KANE: Six to eight pages. It was unbelievable. It probably took him about two days, but it was a miracle because every job was brilliant. Even if it was casual, it was brilliant. When I take a look at Louie Fine's stuff now, it just doesn't compare to what Jack showed continuously, a real level of excellence.

GROTH: You got to know Jack [Kirby] at that time?

KANE: Yeah, he used to confide, he used to talk intimately with me as a co-worker. I never felt anything except kindness and friendship.

GROTH: Was he as off-the-wall --

KANE: He wasn't off-the-wall at all. He was just a nice guy who seemed unassuming and modest. But I was only 16, Jack was 25, nine years older. He's a year older than Simon.

GROTH: Did you pal around with him outside the office?

KANE: Oh no, nothing like that. When his wife used to come up, I used to get so uncomfortable with the two of them there that I had to leave. It was familiar, you know? But still it was enough to show that they were warming up. [Groth laughs] So I would just sigh and go home. I worked at home anyhow. But Jack was relaxed and easy. I didn't see how odd Jack was until Jack came back to DC many years later after the collapse of Prize Comics. I never saw him during those years. DC used to throw the best Christmas parties of anyone. They would take Grand Central Palace, a whole floor of it in their own building, 480 Lexington Avenue. Grand Central Palace was about four floors down, and they would rent the entire floor in this enormous building, and they'd have a Christmas party where hundreds of people would come. Jack and Joe would always show up, and I would go over to Jack, and it was like he hardly remembered me.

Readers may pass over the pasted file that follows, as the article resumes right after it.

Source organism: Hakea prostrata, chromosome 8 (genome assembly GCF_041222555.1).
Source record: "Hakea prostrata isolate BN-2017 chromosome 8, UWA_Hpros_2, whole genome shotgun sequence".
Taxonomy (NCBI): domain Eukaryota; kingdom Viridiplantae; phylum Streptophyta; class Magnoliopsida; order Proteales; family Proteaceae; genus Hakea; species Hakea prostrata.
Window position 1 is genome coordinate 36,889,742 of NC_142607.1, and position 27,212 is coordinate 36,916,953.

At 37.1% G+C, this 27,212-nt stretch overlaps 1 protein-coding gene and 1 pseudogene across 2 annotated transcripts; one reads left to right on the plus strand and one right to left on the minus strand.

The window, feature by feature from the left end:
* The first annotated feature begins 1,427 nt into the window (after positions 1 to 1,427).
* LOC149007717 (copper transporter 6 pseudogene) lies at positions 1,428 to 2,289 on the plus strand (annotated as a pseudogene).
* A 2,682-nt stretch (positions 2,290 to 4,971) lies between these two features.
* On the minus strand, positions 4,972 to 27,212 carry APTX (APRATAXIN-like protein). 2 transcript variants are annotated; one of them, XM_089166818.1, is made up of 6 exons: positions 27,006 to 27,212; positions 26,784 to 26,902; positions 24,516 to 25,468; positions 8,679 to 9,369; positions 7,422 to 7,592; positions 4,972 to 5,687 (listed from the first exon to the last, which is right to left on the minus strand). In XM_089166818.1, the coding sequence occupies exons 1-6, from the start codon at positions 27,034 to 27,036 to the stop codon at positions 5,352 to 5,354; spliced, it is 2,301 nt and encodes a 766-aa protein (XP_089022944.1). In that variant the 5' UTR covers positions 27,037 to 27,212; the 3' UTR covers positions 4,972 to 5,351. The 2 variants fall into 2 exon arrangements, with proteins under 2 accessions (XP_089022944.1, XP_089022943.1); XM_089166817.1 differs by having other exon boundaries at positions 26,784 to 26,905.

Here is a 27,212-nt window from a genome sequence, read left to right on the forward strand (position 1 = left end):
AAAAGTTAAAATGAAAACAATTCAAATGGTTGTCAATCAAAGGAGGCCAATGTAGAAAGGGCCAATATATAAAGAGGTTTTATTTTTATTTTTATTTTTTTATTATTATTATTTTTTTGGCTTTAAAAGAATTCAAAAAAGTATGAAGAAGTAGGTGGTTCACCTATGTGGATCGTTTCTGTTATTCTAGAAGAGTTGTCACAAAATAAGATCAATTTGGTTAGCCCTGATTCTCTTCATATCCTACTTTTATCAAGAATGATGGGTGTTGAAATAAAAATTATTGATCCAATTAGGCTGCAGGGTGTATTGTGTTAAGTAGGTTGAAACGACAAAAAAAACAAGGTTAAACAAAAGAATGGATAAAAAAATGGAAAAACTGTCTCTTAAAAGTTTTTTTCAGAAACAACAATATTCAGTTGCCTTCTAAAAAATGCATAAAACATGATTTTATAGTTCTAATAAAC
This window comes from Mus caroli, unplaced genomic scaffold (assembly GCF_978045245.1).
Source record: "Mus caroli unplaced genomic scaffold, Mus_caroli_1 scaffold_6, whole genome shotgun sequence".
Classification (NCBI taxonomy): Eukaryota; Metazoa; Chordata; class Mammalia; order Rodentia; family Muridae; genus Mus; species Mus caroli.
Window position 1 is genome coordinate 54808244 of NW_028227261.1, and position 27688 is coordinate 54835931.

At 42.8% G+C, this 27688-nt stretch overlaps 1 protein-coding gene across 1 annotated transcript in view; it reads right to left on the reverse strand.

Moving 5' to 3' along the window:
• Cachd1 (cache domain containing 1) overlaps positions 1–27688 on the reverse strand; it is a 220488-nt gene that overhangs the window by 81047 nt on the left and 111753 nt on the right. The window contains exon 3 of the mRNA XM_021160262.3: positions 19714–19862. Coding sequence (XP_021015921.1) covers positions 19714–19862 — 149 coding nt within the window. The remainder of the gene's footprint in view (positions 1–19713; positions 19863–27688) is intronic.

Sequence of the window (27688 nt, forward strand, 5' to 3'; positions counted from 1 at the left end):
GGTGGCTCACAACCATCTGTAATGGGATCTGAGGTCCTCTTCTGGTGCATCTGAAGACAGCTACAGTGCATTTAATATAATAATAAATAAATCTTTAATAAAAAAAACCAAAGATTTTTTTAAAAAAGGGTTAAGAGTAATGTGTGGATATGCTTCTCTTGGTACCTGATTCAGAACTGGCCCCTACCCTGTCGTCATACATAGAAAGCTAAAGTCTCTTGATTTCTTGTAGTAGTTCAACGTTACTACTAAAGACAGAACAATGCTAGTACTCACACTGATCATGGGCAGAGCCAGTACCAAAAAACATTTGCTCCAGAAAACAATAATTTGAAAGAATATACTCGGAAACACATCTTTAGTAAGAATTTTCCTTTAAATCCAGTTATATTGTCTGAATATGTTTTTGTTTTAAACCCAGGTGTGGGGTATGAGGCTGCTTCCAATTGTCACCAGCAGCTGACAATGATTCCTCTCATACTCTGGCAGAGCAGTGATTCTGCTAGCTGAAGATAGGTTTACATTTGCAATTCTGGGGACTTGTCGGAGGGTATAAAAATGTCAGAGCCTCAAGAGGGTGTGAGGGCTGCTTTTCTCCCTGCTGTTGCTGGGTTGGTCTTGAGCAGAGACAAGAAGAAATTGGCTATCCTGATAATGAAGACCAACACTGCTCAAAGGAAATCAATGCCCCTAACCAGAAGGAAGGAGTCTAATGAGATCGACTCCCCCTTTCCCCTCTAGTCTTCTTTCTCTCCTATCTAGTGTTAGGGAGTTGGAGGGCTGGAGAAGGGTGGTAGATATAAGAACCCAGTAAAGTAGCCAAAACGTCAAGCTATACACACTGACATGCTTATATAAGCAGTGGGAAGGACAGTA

GROTH: [laughs] Now when did these Christmas parties start?

KANE: When I started working there again in the late '40s again at DC, they were going full tilt.

GROTH: So you spent six or seven months at --

KANE: With Jack and Joe at DC. Then I was hired by Bernie Baily. I was already 17 at this point, and it was my last year before I went into the service. I met Carmine [Infantino] again at Bernie's and he and I formed a partnership as penciler and inker -- I was penciler and he was inker. We worked for Bernie, he was on salary and I was working freelance. A lot of guys were leaving Bernie's -- there were some very good guys there despite the artist shortage, but I'm telling you, jobs were just like syndicate jobs: somebody had to leave or go into the service. Bill Everett had to leave so a guy named Mort Lawrence got the job of doing Sub Mariner. It was like hitting the lottery. All of a sudden you went from $30 a week to $150 a week. It's not possible to tell you what $150 meant in those days.

GROTH: Why were they paying so much money?

KANE: They paid higher page rates. Don't forget that the agents got a good portion of the page rate for himself. You only got dreck when you worked for an agent.